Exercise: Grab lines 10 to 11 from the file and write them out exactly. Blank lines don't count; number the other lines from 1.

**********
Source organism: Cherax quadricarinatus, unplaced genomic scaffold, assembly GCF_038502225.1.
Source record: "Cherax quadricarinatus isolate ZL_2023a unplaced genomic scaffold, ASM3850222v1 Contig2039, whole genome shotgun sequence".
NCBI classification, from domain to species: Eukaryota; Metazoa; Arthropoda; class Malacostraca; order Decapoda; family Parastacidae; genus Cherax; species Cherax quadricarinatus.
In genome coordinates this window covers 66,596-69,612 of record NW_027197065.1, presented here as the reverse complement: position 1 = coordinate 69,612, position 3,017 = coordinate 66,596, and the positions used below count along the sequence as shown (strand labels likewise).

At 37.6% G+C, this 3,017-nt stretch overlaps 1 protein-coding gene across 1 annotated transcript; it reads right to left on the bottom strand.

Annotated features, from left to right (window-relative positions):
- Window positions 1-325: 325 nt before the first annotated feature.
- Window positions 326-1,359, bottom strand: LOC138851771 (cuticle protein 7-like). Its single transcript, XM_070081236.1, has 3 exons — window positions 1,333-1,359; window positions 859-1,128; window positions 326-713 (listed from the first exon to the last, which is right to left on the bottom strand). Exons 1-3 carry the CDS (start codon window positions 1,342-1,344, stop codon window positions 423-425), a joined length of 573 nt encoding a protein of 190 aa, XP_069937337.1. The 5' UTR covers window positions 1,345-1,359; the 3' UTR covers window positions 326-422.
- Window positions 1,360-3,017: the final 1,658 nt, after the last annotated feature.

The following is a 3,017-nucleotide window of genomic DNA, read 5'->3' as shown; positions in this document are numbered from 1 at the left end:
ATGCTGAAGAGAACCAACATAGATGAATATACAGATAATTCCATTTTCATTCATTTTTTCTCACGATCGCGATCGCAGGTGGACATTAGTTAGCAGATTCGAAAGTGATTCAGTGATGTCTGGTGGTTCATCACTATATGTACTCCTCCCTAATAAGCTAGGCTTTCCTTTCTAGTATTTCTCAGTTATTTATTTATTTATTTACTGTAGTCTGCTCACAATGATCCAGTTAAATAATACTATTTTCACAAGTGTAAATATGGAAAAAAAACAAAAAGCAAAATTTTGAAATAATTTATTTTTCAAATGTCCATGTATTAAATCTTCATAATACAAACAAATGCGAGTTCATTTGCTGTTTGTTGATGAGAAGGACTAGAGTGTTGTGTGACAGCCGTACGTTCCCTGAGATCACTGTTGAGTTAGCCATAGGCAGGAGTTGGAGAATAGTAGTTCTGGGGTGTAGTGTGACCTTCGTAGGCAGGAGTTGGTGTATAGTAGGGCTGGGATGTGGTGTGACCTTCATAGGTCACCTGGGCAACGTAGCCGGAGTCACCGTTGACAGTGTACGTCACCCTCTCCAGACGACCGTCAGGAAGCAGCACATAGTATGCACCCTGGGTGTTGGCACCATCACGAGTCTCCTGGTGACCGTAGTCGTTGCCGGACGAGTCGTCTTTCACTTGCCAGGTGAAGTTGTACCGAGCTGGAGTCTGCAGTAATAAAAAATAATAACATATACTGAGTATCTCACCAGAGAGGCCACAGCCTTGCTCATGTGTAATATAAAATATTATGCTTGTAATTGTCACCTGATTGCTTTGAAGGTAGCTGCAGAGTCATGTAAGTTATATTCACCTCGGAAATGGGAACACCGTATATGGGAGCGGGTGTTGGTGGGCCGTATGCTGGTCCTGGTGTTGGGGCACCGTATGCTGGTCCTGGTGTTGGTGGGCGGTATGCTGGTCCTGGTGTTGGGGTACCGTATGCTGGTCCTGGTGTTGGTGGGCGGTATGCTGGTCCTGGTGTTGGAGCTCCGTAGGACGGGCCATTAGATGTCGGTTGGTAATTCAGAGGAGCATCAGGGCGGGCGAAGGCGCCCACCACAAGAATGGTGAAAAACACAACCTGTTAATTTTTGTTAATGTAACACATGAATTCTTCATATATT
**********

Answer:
The following is a 3,017-nucleotide window of genomic DNA, read 5'->3' as shown; positions in this document are numbered from 1 at the left end:
ATGCTGAAGAGAACCAACATAGATGAATATACAGATAATTCCATTTTCATTCATTTTTTCTCACGATCGCGATCGCAGGTGGACATTAGTTAGCAGATTCGAAAGTGATTCAGTGATGTCTGGTGGTTCATCACTATATGTACTCCTCCCTAATAAGCTAGGCTTTCCTTTCTAGTATTTCTCAGTTATTTATTTATTTATTTACTGTAGTCTGCTCACAATGATCCAGTTAAATAATACTATTTTCACAAGTGTAAATATGGAAAAAAAACAAAAAGCAAAATTTTGAAATAATTTATTTTTCAAATGTCCATGTATTAAATCTTCATAATACAAACAAATGCGAGTTCATTTGCTGTTTGTTGATGAGAAGGACTAGAGTGTTGTGTGACAGCCGTACGTTCCCTGAGATCACTGTTGAGTTAGCCATAGGCAGGAGTTGGAGAATAGTAGTTCTGGGGTGTAGTGTGACCTTCGTAGGCAGGAGTTGGTGTATAGTAGGGCTGGGATGTGGTGTGACCTTCATAGGTCACCTGGGCAACGTAGCCGGAGTCACCGTTGACAGTGTACGTCACCCTCTCCAGACGACCGTCAGGAAGCAGCACATAGTATGCACCCTGGGTGTTGGCACCATCACGAGTCTCCTGGTGACCGTAGTCGTTGCCGGACGAGTCGTCTTTCACTTGCCAGGTGAAGTTGTACCGAGCTGGAGTCTGCAGTAATAAAAAATAATAACATATACTGAGTATCTCACCAGAGAGGCCACAGCCTTGCTCATGTGTAATATAAAATATTATGCTTGTAATTGTCACCTGATTGCTTTGAAGGTAGCTGCAGAGTCATGTAAGTTATATTCACCTCGGAAATGGGAACACCGTATATGGGAGCGGGTGTTGGTGGGCCGTATGCTGGTCCTGGTGTTGGGGCACCGTATGCTGGTCCTGGTGTTGGTGGGCGGTATGCTGGTCCTGGTGTTGGGGTACCGTATGCTGGTCCTGGTGTTGGTGGGCGGTATGCTGGTCCTGGTGTTGGAGCTCCGTAGGACGGGCCATTAGATGTCGGTTGGTAATTCAGAGGAGCATCAGGGCGGGCGAAGGCGCCCACCACAAGAATGGTGAAAAACACAACCTGTTAATTTTTGTTAATGTAACACATGAATTCTTCATATATT